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Always pick the right blade for your project


Choosing the Right Teeth

Use skip tooth blades when you need a fast cut and are not concerned about splintering on the bottom. Use reverse-tooth blades when you need a relatively fast cut that leaves a smoother surface on the bottom. Use double-tooth blades when you need a smooth cut and aren’t concerned about speed. Use spiral blades when you need to cut in various directions without turning the wood.

Broken Blades

The main reason blades break is improper tension. Too little tension allows the blade to bend and too much tension stretches the blade. Test the tension by the sound the blade makes when you pluck it. Strive for a high C tone. A properly tensioned blade will not move more than 1/8″ in any direction.

Blades also break because too much pressure is applied when cutting. This causes the blade to overheat or bend. Use caution to avoid bending the blade when feeding it through tiny blade-entry holes.

Reverse-Tooth Blades

According to Chuck Olson of the Olson Saw Company, the reverse-tooth scroll saw blade was first developed by Olson in the late 1950s for Playskool. Playskool was stack cutting 10 puzzles from 1/8″-thick wood, and had to throw away the bottom puzzle because of tear out. Reverse-tooth blades prevented this and increased productivity. Olson introduced the reverse-tooth scroll saw blade to the general public in the early 1980s.

Lubricating the Blade

To increase blade efficiency and prevent scorching of the wood, many scrollers use tape on their workpiece. Mike Moorlach, owner of Flying Dutchman Blades, determined that it’s actually the chemical that manufacturers use that acts as a lubricant. The chemical keeps the tape from sticking to itself on the roll. All tape has this property, so it doesn’t matter if you choose masking tape or clear packaging tape.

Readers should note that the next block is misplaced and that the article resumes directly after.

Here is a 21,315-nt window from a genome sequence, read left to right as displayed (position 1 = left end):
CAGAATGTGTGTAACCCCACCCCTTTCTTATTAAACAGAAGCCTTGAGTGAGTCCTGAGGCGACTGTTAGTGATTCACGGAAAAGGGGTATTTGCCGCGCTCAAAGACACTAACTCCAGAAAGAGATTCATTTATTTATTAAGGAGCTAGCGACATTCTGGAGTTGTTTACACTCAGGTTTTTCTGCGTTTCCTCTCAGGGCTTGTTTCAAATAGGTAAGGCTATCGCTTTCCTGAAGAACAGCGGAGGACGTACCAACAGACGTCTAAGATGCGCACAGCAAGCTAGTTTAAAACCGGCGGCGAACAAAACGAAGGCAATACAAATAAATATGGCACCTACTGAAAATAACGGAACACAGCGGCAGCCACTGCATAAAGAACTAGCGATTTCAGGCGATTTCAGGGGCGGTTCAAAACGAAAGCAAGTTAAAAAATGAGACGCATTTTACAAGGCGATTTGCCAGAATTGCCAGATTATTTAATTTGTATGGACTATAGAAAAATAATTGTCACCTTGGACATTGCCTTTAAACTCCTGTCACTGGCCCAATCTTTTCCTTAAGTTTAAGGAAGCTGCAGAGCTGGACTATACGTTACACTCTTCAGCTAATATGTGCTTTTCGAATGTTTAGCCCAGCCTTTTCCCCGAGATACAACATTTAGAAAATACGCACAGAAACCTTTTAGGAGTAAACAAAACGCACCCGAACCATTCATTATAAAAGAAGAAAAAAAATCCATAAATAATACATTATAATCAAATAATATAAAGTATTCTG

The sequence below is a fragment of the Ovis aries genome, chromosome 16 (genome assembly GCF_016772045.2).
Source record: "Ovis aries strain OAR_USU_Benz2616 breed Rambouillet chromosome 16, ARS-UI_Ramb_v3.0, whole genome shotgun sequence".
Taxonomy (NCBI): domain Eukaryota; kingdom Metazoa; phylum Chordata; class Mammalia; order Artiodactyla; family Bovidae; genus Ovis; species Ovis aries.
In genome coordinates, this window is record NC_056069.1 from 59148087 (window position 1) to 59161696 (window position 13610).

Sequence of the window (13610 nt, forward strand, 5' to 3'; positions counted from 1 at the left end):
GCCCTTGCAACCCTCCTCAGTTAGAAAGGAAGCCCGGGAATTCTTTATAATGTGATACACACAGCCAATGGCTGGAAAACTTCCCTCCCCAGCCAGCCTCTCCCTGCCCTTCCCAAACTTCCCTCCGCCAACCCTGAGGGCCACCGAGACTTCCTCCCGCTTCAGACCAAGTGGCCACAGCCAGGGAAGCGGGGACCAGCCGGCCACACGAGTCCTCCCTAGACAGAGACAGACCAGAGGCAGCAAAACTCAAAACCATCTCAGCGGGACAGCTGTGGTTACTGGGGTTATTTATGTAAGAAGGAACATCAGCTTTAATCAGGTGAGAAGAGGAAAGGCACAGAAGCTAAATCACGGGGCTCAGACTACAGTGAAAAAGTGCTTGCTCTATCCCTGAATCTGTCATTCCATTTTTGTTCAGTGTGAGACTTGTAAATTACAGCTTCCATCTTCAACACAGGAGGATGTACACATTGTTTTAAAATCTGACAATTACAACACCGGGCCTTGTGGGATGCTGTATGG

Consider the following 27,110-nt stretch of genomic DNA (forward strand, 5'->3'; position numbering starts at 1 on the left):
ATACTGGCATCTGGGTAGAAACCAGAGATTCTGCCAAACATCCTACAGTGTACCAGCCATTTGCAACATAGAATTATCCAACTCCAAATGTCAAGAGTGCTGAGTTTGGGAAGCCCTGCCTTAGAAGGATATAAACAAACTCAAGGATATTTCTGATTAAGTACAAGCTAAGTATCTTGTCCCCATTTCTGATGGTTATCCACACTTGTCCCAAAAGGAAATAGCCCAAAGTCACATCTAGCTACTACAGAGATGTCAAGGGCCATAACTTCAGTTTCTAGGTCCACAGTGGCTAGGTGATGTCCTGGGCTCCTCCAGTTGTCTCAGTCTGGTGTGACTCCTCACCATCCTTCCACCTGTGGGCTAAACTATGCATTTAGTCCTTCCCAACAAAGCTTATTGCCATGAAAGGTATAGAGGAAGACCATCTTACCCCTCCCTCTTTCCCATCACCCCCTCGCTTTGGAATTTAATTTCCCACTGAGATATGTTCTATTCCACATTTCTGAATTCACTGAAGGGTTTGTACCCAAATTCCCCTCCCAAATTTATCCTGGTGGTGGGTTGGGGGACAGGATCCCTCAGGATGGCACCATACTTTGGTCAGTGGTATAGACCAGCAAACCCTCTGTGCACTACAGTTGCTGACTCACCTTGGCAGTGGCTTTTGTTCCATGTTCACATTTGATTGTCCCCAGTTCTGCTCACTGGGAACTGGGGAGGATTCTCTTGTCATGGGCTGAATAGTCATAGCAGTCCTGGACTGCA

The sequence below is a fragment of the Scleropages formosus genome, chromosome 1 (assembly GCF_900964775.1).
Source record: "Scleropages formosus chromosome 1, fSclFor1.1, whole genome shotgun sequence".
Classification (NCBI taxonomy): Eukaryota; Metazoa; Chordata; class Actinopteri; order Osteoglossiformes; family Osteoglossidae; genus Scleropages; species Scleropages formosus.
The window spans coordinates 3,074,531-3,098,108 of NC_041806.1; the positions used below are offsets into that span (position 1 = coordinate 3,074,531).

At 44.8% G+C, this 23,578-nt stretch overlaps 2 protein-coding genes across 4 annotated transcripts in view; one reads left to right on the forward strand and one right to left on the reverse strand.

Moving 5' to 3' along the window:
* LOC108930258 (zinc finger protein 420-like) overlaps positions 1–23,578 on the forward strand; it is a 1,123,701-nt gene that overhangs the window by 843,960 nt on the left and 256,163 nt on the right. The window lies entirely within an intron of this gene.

Top Feeding vs. Bottom Feeding

To feed from the bottom, release the blade from the top blade holder, lift the workpiece, thread the blade up through the next blade-entry hole, and reattach the blade at the top. To top feed, you need a saw that has a pivoting upper arm. Remove the blade from the bottom blade holder, lift the upper arm, move the workpiece and thread the blade back down through the next blade-entry hole. Re-clamping the blade in the bottom blade holder does take a bit of practice, but many scrollers find it easier, and faster, to locate the blade-entry hole from the pattern side of the workpiece.

Over or Under

Some scrollers attach the pattern to the wood, then cover the pattern with clear packaging tape. This helps keep the pattern attached to the wood, but sawdust can collect between the pattern and the tape, obscuring the lines. Other scrollers put the tape directly on the wood, apply spray adhesive to the pattern, and position the pattern on top of the tape. It’s a good idea to use colored masking tape with this method. The bright colors make it easy to spot any missed tape, and the colored painters’ tape is easier to remove than traditional masking tape.

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